Thursday, December 25, 2014

Ebola: Lost Opportunities in Case Management, Therapeutic Development and Diagnostic Testing

"As the Ebola outbreak has burned its way deep into Guinea, Liberia, and Sierra Leone, in one of the worst acute public health crises in 50 years, our academic medical centers have sat largely on the sidelines. They have spent a fortune preparing their facilities and staff for the much-feared scenario of a local patient with possible Ebola virus infection. What has been lacking is leadership to help quell the crisis where it is actually happening. The problem is more than a lack of effective, positive leadership, as Rosenbaum reports4: the difficulties created by many academic medical centers for trainees and staff who want to go to West Africa to help control this outbreak are more akin to roadblocks. This response stands in contrast to that in the United Kingdom, where the Wellcome Trust has encouraged academic institutions to join the fight and has provided emergency funding for their research initiatives, and to that of the U.S. National Institute of Allergy and Infectious Diseases, which is offering extensions for grant renewals to people who have taken time to participate in Ebola mitigation efforts."1

It is important to recall that the West African nations hit hardest by Ebola experienced years of war and civil unrest. Against this backdrop, public health care was struggling to emerge. Previously West Africa had not experienced an outbreak of Ebola, in the three nations now at the epicenter of this disease. "The three countries which are most affected: Sierra Leone, Guinea and Liberia, are among the poorest in the world, with extremely low levels of literacy, few hospitals or doctors, poor physical infrastructure and poorly functioning government institutions."2 Against this backdrop it is understandable that the mechanisms for trialing drugs and diagnostics were not in place prior to the outbreak however, a picture is emerging of increasing obstacles not directly related to the situation on the ground itself, but from those agencies charged with bringing the outbreak under control.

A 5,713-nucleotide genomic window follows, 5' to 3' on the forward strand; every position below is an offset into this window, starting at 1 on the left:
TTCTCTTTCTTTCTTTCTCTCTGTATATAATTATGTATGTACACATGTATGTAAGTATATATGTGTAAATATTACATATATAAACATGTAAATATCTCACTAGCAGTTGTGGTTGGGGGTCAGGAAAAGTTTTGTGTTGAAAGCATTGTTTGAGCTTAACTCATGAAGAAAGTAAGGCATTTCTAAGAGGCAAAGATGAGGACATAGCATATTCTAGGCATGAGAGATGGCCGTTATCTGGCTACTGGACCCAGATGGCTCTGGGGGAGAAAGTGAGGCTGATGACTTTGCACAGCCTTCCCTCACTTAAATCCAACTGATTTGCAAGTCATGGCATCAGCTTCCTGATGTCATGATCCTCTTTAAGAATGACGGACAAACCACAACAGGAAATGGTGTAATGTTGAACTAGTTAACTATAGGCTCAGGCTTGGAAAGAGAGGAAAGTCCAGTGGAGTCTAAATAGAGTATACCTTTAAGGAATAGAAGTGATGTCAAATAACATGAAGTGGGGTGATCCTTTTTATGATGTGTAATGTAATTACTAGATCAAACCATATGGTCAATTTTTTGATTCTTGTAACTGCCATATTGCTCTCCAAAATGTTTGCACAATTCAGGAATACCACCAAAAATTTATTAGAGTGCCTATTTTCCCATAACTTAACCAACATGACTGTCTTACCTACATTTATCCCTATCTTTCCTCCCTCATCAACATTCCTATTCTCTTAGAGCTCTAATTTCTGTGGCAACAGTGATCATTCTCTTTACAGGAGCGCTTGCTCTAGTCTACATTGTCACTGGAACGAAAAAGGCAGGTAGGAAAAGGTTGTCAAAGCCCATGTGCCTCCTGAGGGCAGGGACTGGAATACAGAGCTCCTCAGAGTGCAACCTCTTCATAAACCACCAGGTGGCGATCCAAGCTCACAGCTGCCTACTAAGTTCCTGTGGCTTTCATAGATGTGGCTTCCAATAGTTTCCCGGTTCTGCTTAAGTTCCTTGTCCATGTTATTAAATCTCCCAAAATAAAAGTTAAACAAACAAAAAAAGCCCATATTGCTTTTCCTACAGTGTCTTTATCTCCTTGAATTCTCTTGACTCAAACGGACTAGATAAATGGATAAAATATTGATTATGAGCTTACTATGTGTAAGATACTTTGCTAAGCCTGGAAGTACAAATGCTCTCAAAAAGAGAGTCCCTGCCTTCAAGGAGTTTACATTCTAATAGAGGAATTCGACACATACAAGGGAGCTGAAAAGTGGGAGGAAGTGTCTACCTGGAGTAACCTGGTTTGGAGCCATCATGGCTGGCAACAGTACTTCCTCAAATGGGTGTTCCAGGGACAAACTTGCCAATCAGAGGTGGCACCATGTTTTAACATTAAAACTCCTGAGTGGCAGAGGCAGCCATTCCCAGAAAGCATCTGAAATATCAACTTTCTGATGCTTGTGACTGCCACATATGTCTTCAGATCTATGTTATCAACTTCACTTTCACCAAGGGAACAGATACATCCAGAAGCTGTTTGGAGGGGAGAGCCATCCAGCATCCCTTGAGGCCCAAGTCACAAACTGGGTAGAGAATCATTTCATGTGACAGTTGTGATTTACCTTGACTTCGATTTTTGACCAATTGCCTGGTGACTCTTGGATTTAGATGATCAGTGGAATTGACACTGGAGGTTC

"The leaders of academic medical centers that have put roadblocks in the path of those wishing to serve need to rethink their priorities. They should be making it easier, not harder, for altruistic physicians, nurses, and other health care providers to help care for the sick and control the Ebola epidemic in West Africa. Our medical centers have immense resources and expertise; the countries wracked by Ebola have almost none. Something is wrong when some of the greatest health care centers in the world are not helping in the fight against this disastrously dangerous threat to human health."2

While providing health care workers to West Africa is a noble cause, it is critical we put into place mechanisms which not only allow medical staff to transition for several weeks into Ebola Treatment Unit's (ETU's) but that we put in place mechanisms which allow several drugs and diagnostic technologies to be run simultaneously, particularly those which meet the criteria defined by the UN/WHO. Better coordination on the ground is key and it is certainly complicated by a lack of existing infrastructures. Given the situation across West Africa, international public health communities with their existing infrastructures and capacity to identify and treat Ebola cases must look for ways to overcome roadblocks and obstacles, some pre-existing to the outbreak but others put in place by perhaps well meaning organizations attempting to control a situation which was beyond control. While competition drives incentive, in this instance where thousands of lives are on the line it is more important to collaborate than compete and it is critical to trial as many therapeutics which meet the established criteria as possible. This is not yet the case in West Africa, drugs which have a high probability of benefit for Ebola patients are shut out of the process of trialing to the detriment of public health. What has become clear over the last few months is that we need a mechanism which allows the pharmaceutical industry to compete equally provided they meet established scientific protocols. 

Dr.Jill Bellamy is an internationally recognized expert on biological warfare and defence. She has formerly advised NATO and for the past seventeen years has represented a number of bio-pharmaceutical and government clients working on procurement strategy between NATO MS and Washington DC. Her private government relations consultancy Warfare Technology Analytics is based in the Netherlands. Dr. Bellamy's articles have appeared in the National Review, The Wall Street Journal, The Washington Post, The Sunday Times of London, Le Temps, Le Monde and the Jerusalem Post among other publications. She is a CBRN SME with the U.S. Department of Defence, Chemical, Biological, Radiological and Nuclear Defence Information Analysis Center and CEO of Warfare Technology Analytics.

1Jeffrey M. Drazen, M.D., Edward W. Campion, M.D., Eric J. Rubin. M.D., Ph.D., Stephen Morrissey, Ph.D., and Lindsey R. Baden M.D., "Ebola in West Africa at One Year From Ignorance to Fear to Roadblocks", The New England Journal of Medicine. December 24, 2014DOI: 10.1056/NEJMe1415398 URL:
2 "A Concrete Response to the Ebola Outbreak Cannot Wait", UNICEF. Retrieved 26, December, 2014.
3 Drazen, Campion, Rubin, Morrissey and Baden, "Ebola in West Africa One year From Ignorance to Fear to Roadblocks", URL:

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